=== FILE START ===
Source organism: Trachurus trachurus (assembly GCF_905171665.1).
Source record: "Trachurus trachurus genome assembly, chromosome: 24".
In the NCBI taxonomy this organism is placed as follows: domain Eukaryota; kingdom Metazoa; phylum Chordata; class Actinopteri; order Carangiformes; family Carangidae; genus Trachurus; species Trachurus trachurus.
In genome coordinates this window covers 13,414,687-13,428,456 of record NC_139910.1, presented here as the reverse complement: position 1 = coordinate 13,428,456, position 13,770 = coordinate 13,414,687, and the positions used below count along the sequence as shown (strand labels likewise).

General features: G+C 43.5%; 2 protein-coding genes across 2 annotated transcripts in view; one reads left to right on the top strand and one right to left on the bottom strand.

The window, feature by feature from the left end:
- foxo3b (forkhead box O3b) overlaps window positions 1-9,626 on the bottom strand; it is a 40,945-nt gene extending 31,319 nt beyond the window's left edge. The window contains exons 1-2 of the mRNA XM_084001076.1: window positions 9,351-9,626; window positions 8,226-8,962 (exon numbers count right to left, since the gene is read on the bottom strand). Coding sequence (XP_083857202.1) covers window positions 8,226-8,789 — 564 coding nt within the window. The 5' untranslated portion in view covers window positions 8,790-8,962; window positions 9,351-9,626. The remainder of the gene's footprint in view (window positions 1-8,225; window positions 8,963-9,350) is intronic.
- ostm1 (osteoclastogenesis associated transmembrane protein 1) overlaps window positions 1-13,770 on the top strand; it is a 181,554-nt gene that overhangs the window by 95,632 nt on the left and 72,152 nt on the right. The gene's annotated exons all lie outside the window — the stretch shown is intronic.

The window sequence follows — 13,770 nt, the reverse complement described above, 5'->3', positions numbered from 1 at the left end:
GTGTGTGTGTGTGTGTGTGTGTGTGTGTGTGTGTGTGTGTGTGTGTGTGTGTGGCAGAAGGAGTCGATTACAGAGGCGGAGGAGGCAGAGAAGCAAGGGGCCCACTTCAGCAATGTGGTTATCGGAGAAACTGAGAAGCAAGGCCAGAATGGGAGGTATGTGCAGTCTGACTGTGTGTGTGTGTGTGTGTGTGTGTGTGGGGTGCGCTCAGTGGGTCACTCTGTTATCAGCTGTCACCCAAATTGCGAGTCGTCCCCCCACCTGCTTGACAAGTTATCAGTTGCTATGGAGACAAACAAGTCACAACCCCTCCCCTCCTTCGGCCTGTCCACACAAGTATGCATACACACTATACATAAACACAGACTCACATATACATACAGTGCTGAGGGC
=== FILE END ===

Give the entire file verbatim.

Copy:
Source organism: Trachurus trachurus (assembly GCF_905171665.1).
Source record: "Trachurus trachurus genome assembly, chromosome: 24".
In the NCBI taxonomy this organism is placed as follows: domain Eukaryota; kingdom Metazoa; phylum Chordata; class Actinopteri; order Carangiformes; family Carangidae; genus Trachurus; species Trachurus trachurus.
In genome coordinates this window covers 13,414,687-13,428,456 of record NC_139910.1, presented here as the reverse complement: position 1 = coordinate 13,428,456, position 13,770 = coordinate 13,414,687, and the positions used below count along the sequence as shown (strand labels likewise).

General features: G+C 43.5%; 2 protein-coding genes across 2 annotated transcripts in view; one reads left to right on the top strand and one right to left on the bottom strand.

The window, feature by feature from the left end:
- foxo3b (forkhead box O3b) overlaps window positions 1-9,626 on the bottom strand; it is a 40,945-nt gene extending 31,319 nt beyond the window's left edge. The window contains exons 1-2 of the mRNA XM_084001076.1: window positions 9,351-9,626; window positions 8,226-8,962 (exon numbers count right to left, since the gene is read on the bottom strand). Coding sequence (XP_083857202.1) covers window positions 8,226-8,789 — 564 coding nt within the window. The 5' untranslated portion in view covers window positions 8,790-8,962; window positions 9,351-9,626. The remainder of the gene's footprint in view (window positions 1-8,225; window positions 8,963-9,350) is intronic.
- ostm1 (osteoclastogenesis associated transmembrane protein 1) overlaps window positions 1-13,770 on the top strand; it is a 181,554-nt gene that overhangs the window by 95,632 nt on the left and 72,152 nt on the right. The gene's annotated exons all lie outside the window — the stretch shown is intronic.

The window sequence follows — 13,770 nt, the reverse complement described above, 5'->3', positions numbered from 1 at the left end:
GTGTGTGTGTGTGTGTGTGTGTGTGTGTGTGTGTGTGTGTGTGTGTGTGTGTGGCAGAAGGAGTCGATTACAGAGGCGGAGGAGGCAGAGAAGCAAGGGGCCCACTTCAGCAATGTGGTTATCGGAGAAACTGAGAAGCAAGGCCAGAATGGGAGGTATGTGCAGTCTGACTGTGTGTGTGTGTGTGTGTGTGTGTGTGGGGTGCGCTCAGTGGGTCACTCTGTTATCAGCTGTCACCCAAATTGCGAGTCGTCCCCCCACCTGCTTGACAAGTTATCAGTTGCTATGGAGACAAACAAGTCACAACCCCTCCCCTCCTTCGGCCTGTCCACACAAGTATGCATACACACTATACATAAACACAGACTCACATATACATACAGTGCTGAGGGC